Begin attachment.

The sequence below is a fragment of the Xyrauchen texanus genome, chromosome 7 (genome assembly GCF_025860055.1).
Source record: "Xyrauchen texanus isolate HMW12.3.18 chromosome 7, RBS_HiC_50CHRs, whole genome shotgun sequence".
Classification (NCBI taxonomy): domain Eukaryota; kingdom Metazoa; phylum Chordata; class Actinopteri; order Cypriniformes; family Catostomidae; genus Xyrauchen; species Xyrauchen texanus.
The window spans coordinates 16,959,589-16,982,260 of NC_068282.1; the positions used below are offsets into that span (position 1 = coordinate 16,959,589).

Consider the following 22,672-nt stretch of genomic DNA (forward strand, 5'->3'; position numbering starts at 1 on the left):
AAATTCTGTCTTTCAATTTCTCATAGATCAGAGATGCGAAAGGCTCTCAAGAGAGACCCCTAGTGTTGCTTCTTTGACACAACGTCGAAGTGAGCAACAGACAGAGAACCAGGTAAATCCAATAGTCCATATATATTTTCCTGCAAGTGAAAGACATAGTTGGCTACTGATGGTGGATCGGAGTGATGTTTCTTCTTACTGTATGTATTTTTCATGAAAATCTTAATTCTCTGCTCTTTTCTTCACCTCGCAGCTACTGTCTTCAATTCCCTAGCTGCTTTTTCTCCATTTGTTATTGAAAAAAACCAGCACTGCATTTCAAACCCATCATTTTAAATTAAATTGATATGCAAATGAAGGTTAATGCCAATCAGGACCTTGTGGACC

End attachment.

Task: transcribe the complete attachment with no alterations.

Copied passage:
The sequence below is a fragment of the Xyrauchen texanus genome, chromosome 7 (genome assembly GCF_025860055.1).
Source record: "Xyrauchen texanus isolate HMW12.3.18 chromosome 7, RBS_HiC_50CHRs, whole genome shotgun sequence".
Classification (NCBI taxonomy): domain Eukaryota; kingdom Metazoa; phylum Chordata; class Actinopteri; order Cypriniformes; family Catostomidae; genus Xyrauchen; species Xyrauchen texanus.
The window spans coordinates 16,959,589-16,982,260 of NC_068282.1; the positions used below are offsets into that span (position 1 = coordinate 16,959,589).

Consider the following 22,672-nt stretch of genomic DNA (forward strand, 5'->3'; position numbering starts at 1 on the left):
AAATTCTGTCTTTCAATTTCTCATAGATCAGAGATGCGAAAGGCTCTCAAGAGAGACCCCTAGTGTTGCTTCTTTGACACAACGTCGAAGTGAGCAACAGACAGAGAACCAGGTAAATCCAATAGTCCATATATATTTTCCTGCAAGTGAAAGACATAGTTGGCTACTGATGGTGGATCGGAGTGATGTTTCTTCTTACTGTATGTATTTTTCATGAAAATCTTAATTCTCTGCTCTTTTCTTCACCTCGCAGCTACTGTCTTCAATTCCCTAGCTGCTTTTTCTCCATTTGTTATTGAAAAAAACCAGCACTGCATTTCAAACCCATCATTTTAAATTAAATTGATATGCAAATGAAGGTTAATGCCAATCAGGACCTTGTGGACC